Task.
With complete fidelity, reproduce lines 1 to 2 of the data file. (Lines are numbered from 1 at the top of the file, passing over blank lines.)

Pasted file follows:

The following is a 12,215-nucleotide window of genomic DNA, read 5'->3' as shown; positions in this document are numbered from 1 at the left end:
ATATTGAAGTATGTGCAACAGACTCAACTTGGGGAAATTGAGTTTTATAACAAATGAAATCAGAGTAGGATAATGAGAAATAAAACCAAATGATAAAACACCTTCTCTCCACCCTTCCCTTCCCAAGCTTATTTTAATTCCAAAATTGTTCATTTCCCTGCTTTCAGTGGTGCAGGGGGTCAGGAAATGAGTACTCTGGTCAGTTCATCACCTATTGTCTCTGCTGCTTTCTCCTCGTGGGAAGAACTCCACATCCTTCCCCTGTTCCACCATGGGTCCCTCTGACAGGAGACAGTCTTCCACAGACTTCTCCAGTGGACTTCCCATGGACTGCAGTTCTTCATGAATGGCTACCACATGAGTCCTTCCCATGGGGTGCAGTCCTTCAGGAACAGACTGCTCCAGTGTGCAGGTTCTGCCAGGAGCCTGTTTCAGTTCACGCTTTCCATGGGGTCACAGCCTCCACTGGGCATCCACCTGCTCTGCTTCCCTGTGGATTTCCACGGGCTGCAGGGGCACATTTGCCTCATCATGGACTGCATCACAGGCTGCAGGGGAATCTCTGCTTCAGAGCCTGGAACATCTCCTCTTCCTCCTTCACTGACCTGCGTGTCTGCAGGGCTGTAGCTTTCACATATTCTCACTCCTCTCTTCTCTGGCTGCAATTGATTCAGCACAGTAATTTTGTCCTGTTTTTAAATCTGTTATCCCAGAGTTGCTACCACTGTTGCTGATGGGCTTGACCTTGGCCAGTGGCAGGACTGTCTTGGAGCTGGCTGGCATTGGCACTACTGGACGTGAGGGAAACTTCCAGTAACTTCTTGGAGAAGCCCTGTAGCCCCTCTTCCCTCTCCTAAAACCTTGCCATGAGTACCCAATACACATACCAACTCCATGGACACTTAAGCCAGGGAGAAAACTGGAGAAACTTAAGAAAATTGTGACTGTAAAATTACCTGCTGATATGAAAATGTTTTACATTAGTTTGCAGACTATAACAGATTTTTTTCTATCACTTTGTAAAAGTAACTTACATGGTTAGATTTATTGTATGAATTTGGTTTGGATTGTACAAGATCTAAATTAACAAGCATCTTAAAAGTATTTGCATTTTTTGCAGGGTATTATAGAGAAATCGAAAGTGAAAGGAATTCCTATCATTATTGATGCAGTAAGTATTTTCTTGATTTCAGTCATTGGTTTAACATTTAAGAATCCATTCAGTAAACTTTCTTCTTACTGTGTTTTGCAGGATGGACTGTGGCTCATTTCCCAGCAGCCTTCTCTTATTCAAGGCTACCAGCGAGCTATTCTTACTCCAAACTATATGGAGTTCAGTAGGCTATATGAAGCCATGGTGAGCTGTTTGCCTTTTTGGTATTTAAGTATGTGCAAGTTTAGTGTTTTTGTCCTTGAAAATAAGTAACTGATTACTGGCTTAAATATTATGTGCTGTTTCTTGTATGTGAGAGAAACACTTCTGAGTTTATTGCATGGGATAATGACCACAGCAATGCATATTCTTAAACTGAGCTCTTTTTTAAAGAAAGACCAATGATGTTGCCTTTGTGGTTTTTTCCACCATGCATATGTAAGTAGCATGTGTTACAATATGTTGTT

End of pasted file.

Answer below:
The following is a 12,215-nucleotide window of genomic DNA, read 5'->3' as shown; positions in this document are numbered from 1 at the left end:
ATATTGAAGTATGTGCAACAGACTCAACTTGGGGAAATTGAGTTTTATAACAAATGAAATCAGAGTAGGATAATGAGAAATAAAACCAAATGATAAAACACCTTCTCTCCACCCTTCCCTTCCCAAGCTTATTTTAATTCCAAAATTGTTCATTTCCCTGCTTTCAGTGGTGCAGGGGGTCAGGAAATGAGTACTCTGGTCAGTTCATCACCTATTGTCTCTGCTGCTTTCTCCTCGTGGGAAGAACTCCACATCCTTCCCCTGTTCCACCATGGGTCCCTCTGACAGGAGACAGTCTTCCACAGACTTCTCCAGTGGACTTCCCATGGACTGCAGTTCTTCATGAATGGCTACCACATGAGTCCTTCCCATGGGGTGCAGTCCTTCAGGAACAGACTGCTCCAGTGTGCAGGTTCTGCCAGGAGCCTGTTTCAGTTCACGCTTTCCATGGGGTCACAGCCTCCACTGGGCATCCACCTGCTCTGCTTCCCTGTGGATTTCCACGGGCTGCAGGGGCACATTTGCCTCATCATGGACTGCATCACAGGCTGCAGGGGAATCTCTGCTTCAGAGCCTGGAACATCTCCTCTTCCTCCTTCACTGACCTGCGTGTCTGCAGGGCTGTAGCTTTCACATATTCTCACTCCTCTCTTCTCTGGCTGCAATTGATTCAGCACAGTAATTTTGTCCTGTTTTTAAATCTGTTATCCCAGAGTTGCTACCACTGTTGCTGATGGGCTTGACCTTGGCCAGTGGCAGGACTGTCTTGGAGCTGGCTGGCATTGGCACTACTGGACGTGAGGGAAACTTCCAGTAACTTCTTGGAGAAGCCCTGTAGCCCCTCTTCCCTCTCCTAAAACCTTGCCATGAGTACCCAATACACATACCAACTCCATGGACACTTAAGCCAGGGAGAAAACTGGAGAAACTTAAGAAAATTGTGACTGTAAAATTACCTGCTGATATGAAAATGTTTTACATTAGTTTGCAGACTATAACAGATTTTTTTCTATCACTTTGTAAAAGTAACTTACATGGTTAGATTTATTGTATGAATTTGGTTTGGATTGTACAAGATCTAAATTAACAAGCATCTTAAAAGTATTTGCATTTTTTGCAGGGTATTATAGAGAAATCGAAAGTGAAAGGAATTCCTATCATTATTGATGCAGTAAGTATTTTCTTGATTTCAGTCATTGGTTTAACATTTAAGAATCCATTCAGTAAACTTTCTTCTTACTGTGTTTTGCAGGATGGACTGTGGCTCATTTCCCAGCAGCCTTCTCTTATTCAAGGCTACCAGCGAGCTATTCTTACTCCAAACTATATGGAGTTCAGTAGGCTATATGAAGCCATGGTGAGCTGTTTGCCTTTTTGGTATTTAAGTATGTGCAAGTTTAGTGTTTTTGTCCTTGAAAATAAGTAACTGATTACTGGCTTAAATATTATGTGCTGTTTCTTGTATGTGAGAGAAACACTTCTGAGTTTATTGCATGGGATAATGACCACAGCAATGCATATTCTTAAACTGAGCTCTTTTTTAAAGAAAGACCAATGATGTTGCCTTTGTGGTTTTTTCCACCATGCATATGTAAGTAGCATGTGTTACAATATGTTGTT